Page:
Saskatchewan farmers are expected to turn in a smaller pulse harvest this fall, although chickpea production is bucking the overall downward trend.
Chickpeas are the only Saskatchewan pulse crop to post a production increase, in Statistics Canada’s latest estimate of 2018 production.
The estimates show Saskatchewan growers are expected to harvest about 221,000 tonnes of chickpeas, up from 95,600 in 2017.
Carl Potts, executive director of Saskatchewan Pulse Growers, said growers in the province seeded far more chickpeas this spring at 368,000 acres compared to last year’s 160,000 acres; encouraged by high prices last year.
However, he said, the higher seeded acreage was offset somewhat by per-acre yields, which were coming in at about 20 percent less than the five-year average.
Overall, Canadian growers are expected to harvest 264,100 tonnes this fall, compared to 95,600 last year.
Lentil crops, meanwhile, were hit by a double whammy with bad news coming from international markets following India’s decision to stop imports and this summer’s hot, dry weather.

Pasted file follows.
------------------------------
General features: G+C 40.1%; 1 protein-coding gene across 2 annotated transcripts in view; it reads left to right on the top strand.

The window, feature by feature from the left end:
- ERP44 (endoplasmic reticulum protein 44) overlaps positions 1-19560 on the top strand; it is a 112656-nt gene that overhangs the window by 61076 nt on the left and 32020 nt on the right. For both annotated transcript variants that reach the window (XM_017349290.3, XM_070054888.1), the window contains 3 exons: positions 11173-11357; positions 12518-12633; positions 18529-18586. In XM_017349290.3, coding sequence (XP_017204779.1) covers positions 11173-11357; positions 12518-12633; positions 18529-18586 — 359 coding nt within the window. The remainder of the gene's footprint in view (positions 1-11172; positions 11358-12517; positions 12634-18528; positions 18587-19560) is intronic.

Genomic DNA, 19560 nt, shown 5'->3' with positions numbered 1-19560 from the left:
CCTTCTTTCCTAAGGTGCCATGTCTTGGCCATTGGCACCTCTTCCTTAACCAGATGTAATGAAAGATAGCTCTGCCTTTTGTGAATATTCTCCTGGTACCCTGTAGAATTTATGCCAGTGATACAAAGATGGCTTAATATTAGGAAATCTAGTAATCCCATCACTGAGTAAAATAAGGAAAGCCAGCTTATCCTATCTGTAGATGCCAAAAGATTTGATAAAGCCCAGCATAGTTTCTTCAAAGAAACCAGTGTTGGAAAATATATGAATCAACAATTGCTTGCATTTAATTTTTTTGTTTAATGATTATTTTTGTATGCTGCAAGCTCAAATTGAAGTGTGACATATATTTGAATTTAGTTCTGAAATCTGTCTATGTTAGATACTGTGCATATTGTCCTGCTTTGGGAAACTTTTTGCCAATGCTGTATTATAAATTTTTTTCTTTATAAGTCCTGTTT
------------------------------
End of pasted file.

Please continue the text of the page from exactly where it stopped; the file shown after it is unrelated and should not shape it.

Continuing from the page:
Red lentils especially took a hit, with farmers seeding 30 per cent less than the previous spring, said Potts.
“We have in this case, this combined effect that farmers, due to market conditions and low prices, chose to plant less as a result of dryness in the growing season,” he said. “Overall, StatsCanada is estimating about 11 percent less than the five-year average yields.”
Lentil growers in Saskatchewan, who are responsible for 1.197 million tonnes out of a national total of 2.167 million tonnes this year, are expected to produce 16.43 percent fewer lentils than a year ago, according to Statistics Canada. Saskatchewan producers grew 2.294 million tonnes of lentils in 2017.
Alberta lentils are expected to fall to 248,400 tonnes from 264,400 tonnes a year ago.
The report also estimates dry pea production will decline; down 13 percent to 1.717 million tonnes in Saskatchewan, 12.6 percent in Alberta to 1.736 million tonnes and down nationally 11.6 percent to 3.635 million tonnes.
Manitoba peas, however, are seen as increasing to 95,200 tonnes from 80,300 tonnes in 2017.
Potts said the Statistics Canada numbers are on track with many analyst predictions and most of the information it contained was already known to the trade.
A key difference this year, he said, might be the large yield variance from field to field.
“Even more than most years, I think this year we’re going to have a large amount of variability from grower to grower, depending on whether or not they were getting the timely rains through the growing season,” said Potts.
The Statistics Canada report for estimated production of principal field crops is based on data from a farmer survey in July.